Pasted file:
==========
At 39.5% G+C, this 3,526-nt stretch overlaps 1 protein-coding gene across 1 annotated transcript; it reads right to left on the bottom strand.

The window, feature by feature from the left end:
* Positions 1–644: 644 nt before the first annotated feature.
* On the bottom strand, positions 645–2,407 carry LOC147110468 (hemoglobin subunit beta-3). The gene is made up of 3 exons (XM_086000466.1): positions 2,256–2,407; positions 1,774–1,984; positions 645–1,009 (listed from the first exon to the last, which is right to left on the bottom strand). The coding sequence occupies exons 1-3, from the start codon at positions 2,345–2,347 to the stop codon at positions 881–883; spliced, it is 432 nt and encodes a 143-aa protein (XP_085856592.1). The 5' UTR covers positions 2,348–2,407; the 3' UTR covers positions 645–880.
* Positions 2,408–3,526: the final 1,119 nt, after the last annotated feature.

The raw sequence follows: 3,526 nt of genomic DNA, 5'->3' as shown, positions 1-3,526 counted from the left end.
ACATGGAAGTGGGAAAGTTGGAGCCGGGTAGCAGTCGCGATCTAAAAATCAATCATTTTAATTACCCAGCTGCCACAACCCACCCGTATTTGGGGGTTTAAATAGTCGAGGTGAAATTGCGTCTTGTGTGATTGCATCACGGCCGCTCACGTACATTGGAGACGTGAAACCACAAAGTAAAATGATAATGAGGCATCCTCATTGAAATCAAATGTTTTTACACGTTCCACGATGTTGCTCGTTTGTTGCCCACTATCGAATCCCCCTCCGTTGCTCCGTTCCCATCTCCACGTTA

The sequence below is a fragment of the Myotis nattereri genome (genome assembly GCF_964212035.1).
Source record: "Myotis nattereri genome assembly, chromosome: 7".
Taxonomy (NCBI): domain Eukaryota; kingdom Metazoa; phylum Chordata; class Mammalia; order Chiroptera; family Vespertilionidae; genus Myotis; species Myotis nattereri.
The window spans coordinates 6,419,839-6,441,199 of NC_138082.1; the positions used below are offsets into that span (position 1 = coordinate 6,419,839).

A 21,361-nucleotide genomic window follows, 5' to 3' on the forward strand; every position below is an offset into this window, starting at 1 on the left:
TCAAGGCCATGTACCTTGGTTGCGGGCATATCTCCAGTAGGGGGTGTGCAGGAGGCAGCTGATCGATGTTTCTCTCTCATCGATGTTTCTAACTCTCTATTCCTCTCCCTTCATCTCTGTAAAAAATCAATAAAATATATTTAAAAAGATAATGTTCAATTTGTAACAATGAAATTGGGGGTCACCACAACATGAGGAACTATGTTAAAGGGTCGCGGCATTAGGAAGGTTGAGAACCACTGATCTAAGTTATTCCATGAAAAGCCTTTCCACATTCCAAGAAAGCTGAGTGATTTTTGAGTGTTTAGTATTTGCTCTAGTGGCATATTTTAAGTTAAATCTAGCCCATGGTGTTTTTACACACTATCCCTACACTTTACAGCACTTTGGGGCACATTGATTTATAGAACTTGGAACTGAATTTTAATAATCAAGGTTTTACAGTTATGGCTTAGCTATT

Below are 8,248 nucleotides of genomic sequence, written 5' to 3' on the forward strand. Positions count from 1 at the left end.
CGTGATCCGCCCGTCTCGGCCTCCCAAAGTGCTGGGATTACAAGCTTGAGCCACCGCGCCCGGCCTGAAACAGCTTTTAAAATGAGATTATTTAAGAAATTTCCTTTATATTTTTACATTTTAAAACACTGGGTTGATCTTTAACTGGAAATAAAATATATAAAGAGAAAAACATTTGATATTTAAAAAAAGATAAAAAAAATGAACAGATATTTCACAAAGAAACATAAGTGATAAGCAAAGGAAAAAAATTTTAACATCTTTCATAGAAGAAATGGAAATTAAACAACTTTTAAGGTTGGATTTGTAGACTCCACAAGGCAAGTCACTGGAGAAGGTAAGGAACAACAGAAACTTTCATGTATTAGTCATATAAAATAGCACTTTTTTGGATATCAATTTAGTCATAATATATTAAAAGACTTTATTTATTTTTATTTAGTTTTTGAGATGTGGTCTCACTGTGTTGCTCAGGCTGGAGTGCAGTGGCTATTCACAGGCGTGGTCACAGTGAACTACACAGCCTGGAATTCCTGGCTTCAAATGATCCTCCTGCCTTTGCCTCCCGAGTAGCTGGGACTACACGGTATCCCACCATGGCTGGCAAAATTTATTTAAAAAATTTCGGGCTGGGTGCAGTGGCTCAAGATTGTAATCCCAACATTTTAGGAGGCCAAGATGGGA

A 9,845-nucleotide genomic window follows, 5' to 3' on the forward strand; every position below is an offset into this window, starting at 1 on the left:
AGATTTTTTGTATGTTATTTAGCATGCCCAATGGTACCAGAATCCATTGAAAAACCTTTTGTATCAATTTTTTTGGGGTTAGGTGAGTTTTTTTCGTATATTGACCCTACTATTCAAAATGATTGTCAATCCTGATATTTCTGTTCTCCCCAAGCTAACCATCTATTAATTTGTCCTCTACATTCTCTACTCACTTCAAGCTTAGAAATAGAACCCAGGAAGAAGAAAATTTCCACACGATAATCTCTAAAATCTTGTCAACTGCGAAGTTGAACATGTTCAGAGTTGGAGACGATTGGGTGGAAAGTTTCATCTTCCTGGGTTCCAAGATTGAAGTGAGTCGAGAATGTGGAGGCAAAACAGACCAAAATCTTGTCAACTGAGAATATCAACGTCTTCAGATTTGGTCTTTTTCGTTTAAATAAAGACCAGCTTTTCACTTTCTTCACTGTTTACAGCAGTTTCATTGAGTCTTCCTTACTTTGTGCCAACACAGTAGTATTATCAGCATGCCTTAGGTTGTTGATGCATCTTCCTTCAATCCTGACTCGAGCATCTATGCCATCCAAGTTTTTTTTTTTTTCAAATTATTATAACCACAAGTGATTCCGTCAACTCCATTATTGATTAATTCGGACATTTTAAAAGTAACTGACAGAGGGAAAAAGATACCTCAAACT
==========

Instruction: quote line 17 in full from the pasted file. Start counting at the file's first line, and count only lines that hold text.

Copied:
AGATTTTTTGTATGTTATTTAGCATGCCCAATGGTACCAGAATCCATTGAAAAACCTTTTGTATCAATTTTTTTGGGGTTAGGTGAGTTTTTTTCGTATATTGACCCTACTATTCAAAATGATTGTCAATCCTGATATTTCTGTTCTCCCCAAGCTAACCATCTATTAATTTGTCCTCTACATTCTCTACTCACTTCAAGCTTAGAAATAGAACCCAGGAAGAAGAAAATTTCCACACGATAATCTCTAAAATCTTGTCAACTGCGAAGTTGAACATGTTCAGAGTTGGAGACGATTGGGTGGAAAGTTTCATCTTCCTGGGTTCCAAGATTGAAGTGAGTCGAGAATGTGGAGGCAAAACAGACCAAAATCTTGTCAACTGAGAATATCAACGTCTTCAGATTTGGTCTTTTTCGTTTAAATAAAGACCAGCTTTTCACTTTCTTCACTGTTTACAGCAGTTTCATTGAGTCTTCCTTACTTTGTGCCAACACAGTAGTATTATCAGCATGCCTTAGGTTGTTGATGCATCTTCCTTCAATCCTGACTCGAGCATCTATGCCATCCAAGTTTTTTTTTTTTTCAAATTATTATAACCACAAGTGATTCCGTCAACTCCATTATTGATTAATTCGGACATTTTAAAAGTAACTGACAGAGGGAAAAAGATACCTCAAACT